In some embodiments, the tile will have a completely removable underlay which is removed from the tile and placed on the floor. The underlay is marked to indicate where the tile is laid on top of the underlay. Here the underlay preferably has the same length and width dimensions as the tile, and there is no removable L-shaped strip. In installation, the tile is laid on the underlay so that it is offset, allowing the extension of the underlay beyond the tile along edges C and D. Pressure sensitive adhesive will fix the underlay to the tile in the slightly offset manner. In this embodiment, also there will be a portion of the tile along edges A and B which either rests on the extension of underlay from other tiles, or is fixed to the floor (in cases where the underlay extension is not present).
In preferred embodiments, by having the L-shaped strip expose an area on the tile which is as wide as the overhang on edges C and D, a tile can be fixed to only the underlay when it is installed. In such a case, if a completely floating floor is desired, then the first tiles laid will keep the L-shaped strip attached. When keeping the L-shaped strip attached, it may be desired to have tiles with no overhang of the underlay across edges A and B, or the overhang over edges A and B may be cut off leaving the rest of the L-shaped strip attached to the tile. When enough tiles have been placed so that there are tiles with the underlay extending beyond the tile (over edges C and D), then the next tiles can have the L-shaped strip removed, and the tile can be fixed to the underlay to complete a floating floor.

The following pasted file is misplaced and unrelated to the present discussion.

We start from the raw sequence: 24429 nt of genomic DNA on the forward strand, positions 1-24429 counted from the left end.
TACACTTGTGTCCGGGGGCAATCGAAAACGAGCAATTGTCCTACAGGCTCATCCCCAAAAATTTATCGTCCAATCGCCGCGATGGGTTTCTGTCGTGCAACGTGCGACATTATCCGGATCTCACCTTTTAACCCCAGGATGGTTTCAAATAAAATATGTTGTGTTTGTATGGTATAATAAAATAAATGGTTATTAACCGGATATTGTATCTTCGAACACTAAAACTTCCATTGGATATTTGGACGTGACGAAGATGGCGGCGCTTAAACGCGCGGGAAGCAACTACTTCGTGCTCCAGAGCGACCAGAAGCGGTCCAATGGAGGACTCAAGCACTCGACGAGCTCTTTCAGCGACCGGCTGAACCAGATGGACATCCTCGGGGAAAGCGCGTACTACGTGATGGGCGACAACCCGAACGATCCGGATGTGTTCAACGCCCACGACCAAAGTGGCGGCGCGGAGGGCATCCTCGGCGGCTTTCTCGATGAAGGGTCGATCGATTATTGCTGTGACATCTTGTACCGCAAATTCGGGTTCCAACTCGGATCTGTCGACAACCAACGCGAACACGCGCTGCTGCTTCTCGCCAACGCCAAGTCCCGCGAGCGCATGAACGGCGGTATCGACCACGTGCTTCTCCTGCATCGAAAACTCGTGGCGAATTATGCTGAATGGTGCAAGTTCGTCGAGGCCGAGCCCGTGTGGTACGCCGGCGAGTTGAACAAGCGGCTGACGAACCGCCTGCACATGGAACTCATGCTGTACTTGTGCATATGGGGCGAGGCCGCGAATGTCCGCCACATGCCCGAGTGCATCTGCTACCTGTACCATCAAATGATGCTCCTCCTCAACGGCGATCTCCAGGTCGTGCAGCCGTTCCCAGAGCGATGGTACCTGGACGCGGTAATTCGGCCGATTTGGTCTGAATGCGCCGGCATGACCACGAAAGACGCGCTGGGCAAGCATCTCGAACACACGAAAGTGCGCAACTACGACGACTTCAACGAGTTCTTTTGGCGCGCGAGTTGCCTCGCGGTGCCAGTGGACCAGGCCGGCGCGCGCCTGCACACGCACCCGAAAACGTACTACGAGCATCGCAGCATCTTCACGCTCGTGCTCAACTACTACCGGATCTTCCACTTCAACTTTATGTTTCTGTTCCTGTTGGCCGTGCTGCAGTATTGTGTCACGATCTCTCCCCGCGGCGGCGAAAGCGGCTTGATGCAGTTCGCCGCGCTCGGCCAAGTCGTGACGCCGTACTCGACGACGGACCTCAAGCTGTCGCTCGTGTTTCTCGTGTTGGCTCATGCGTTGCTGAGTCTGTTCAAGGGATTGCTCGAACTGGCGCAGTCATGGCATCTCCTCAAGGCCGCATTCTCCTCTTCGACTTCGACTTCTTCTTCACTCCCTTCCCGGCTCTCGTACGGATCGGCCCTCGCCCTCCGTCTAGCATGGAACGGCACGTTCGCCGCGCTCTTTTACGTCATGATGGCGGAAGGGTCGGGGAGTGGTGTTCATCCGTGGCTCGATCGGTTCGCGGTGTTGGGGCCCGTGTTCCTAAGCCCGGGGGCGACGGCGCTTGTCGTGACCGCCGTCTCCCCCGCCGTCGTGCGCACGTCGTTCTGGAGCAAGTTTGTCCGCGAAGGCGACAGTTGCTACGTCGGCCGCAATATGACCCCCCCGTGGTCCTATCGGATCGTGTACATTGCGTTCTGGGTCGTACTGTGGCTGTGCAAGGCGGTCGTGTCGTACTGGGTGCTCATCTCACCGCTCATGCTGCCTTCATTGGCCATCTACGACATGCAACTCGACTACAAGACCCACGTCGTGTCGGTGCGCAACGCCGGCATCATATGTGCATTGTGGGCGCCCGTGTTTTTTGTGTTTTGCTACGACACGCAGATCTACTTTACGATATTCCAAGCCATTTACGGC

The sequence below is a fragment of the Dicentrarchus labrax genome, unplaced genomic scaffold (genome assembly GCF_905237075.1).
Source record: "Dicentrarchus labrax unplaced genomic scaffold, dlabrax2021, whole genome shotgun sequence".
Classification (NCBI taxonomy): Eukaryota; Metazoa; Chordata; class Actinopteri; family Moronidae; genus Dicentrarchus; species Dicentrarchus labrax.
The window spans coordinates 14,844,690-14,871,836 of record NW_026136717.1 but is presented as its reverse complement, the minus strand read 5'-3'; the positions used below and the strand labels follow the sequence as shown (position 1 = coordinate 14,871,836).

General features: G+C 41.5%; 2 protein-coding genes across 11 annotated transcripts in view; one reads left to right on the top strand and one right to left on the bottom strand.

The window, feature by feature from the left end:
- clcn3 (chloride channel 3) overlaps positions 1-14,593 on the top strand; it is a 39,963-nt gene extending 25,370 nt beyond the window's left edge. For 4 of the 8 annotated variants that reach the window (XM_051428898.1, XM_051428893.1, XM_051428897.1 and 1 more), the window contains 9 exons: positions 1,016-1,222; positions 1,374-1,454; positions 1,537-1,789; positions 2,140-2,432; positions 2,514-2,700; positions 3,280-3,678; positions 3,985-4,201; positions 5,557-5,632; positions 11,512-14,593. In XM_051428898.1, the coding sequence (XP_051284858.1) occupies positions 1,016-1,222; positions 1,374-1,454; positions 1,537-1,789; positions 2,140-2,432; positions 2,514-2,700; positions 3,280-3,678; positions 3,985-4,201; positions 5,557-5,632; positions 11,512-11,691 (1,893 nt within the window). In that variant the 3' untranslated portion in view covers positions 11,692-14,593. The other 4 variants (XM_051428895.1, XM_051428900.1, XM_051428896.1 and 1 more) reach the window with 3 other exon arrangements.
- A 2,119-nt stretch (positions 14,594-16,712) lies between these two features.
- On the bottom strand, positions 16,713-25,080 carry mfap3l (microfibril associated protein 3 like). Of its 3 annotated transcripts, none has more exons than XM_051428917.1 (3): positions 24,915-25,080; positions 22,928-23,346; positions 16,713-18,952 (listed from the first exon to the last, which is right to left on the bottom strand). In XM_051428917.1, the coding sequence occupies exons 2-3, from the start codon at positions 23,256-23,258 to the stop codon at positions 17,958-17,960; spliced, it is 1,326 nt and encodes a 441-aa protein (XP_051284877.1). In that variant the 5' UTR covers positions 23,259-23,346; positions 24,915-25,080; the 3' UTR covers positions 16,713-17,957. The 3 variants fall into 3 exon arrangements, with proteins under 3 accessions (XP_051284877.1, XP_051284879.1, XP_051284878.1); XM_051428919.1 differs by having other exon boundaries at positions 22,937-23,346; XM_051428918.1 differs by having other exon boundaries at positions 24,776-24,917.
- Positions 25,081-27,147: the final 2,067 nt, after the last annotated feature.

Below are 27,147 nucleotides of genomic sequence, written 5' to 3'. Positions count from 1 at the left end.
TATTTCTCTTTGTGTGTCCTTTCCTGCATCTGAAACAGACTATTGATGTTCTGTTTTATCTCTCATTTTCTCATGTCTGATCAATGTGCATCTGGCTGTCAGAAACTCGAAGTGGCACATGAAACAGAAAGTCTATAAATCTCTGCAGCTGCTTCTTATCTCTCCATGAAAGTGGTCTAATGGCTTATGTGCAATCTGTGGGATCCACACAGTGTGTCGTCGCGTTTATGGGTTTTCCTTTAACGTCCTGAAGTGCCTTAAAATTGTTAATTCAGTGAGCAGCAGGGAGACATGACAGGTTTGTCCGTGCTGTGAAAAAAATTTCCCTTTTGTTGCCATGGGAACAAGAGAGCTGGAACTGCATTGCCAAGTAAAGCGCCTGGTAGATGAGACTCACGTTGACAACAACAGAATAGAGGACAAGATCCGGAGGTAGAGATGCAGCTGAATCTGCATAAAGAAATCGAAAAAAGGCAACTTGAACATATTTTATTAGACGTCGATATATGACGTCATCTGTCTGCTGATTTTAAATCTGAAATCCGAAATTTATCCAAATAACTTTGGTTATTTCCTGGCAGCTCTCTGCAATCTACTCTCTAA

In some embodiments, some of the tiles in the room have the L-shaped strip removed, and some of the tiles are anchored to the floor to create a partially floating floor (note FIG. 3, showing only a partially attached section). In such cases where a partially anchored floor is created, the floor covering will be anchored to the floor by the pressure-sensitive adhesive preferably in an L-shaped section of the room.
In other embodiments, the part of the tile exposed by the removal of the L-shaped strip can be larger than the amount of excess underlay from other tiles. In such a case, each tile will be partially stuck to the floor where the pressure-sensitive adhesive does not rest on the underlay.
The underlay can come in a variety of thicknesses. Preferably, it can range from about 1 mil to about 20 mils in thickness.